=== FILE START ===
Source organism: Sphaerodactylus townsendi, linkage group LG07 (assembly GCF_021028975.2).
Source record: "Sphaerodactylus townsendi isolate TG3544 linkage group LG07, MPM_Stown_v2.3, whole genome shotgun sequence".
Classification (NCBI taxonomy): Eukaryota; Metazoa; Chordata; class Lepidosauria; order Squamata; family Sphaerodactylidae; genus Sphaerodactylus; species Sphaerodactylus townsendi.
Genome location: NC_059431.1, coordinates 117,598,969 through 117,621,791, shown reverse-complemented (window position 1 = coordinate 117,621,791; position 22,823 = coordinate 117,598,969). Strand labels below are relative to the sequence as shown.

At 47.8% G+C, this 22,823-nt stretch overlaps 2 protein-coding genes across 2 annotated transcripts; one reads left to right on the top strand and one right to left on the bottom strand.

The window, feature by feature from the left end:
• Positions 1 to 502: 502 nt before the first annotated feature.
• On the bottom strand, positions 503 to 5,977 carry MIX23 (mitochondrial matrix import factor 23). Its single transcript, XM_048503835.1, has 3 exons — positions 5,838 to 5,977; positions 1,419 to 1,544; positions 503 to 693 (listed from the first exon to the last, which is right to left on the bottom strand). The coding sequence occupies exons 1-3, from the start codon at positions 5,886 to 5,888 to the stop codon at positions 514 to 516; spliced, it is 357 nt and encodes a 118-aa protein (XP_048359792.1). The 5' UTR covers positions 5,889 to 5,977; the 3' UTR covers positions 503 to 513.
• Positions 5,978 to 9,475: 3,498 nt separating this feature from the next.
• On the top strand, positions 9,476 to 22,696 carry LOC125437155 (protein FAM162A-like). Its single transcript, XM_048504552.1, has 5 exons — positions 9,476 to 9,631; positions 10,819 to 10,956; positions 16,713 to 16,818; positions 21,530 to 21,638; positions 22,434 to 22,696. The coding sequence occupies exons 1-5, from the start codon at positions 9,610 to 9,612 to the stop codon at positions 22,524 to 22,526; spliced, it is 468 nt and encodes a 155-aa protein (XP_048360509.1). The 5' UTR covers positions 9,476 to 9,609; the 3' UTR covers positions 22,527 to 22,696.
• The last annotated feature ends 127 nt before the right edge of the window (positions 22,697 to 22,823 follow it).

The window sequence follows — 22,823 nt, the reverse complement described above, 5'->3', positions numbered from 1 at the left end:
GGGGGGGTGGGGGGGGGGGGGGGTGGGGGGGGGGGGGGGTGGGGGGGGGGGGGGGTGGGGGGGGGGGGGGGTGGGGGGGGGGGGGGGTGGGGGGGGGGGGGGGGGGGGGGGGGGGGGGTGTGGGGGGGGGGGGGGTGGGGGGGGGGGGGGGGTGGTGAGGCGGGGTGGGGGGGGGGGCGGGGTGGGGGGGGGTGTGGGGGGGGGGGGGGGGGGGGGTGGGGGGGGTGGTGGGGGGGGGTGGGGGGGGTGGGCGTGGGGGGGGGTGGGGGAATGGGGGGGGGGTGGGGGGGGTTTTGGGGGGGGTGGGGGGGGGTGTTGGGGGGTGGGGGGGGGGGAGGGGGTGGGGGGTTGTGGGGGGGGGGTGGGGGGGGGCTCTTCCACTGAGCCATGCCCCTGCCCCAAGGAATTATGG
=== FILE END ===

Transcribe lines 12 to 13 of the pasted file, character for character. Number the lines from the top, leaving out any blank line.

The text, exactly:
The window sequence follows — 22,823 nt, the reverse complement described above, 5'->3', positions numbered from 1 at the left end:
GGGGGGGTGGGGGGGGGGGGGGGTGGGGGGGGGGGGGGGTGGGGGGGGGGGGGGGTGGGGGGGGGGGGGGGTGGGGGGGGGGGGGGGTGGGGGGGGGGGGGGGGGGGGGGGGGGGGGGTGTGGGGGGGGGGGGGGTGGGGGGGGGGGGGGGGTGGTGAGGCGGGGTGGGGGGGGGGGCGGGGTGGGGGGGGGTGTGGGGGGGGGGGGGGGGGGGGGTGGGGGGGGTGGTGGGGGGGGGTGGGGGGGGTGGGCGTGGGGGGGGGTGGGGGAATGGGGGGGGGGTGGGGGGGGTTTTGGGGGGGGTGGGGGGGGGTGTTGGGGGGTGGGGGGGGGGGAGGGGGTGGGGGGTTGTGGGGGGGGGGTGGGGGGGGGCTCTTCCACTGAGCCATGCCCCTGCCCCAAGGAATTATGG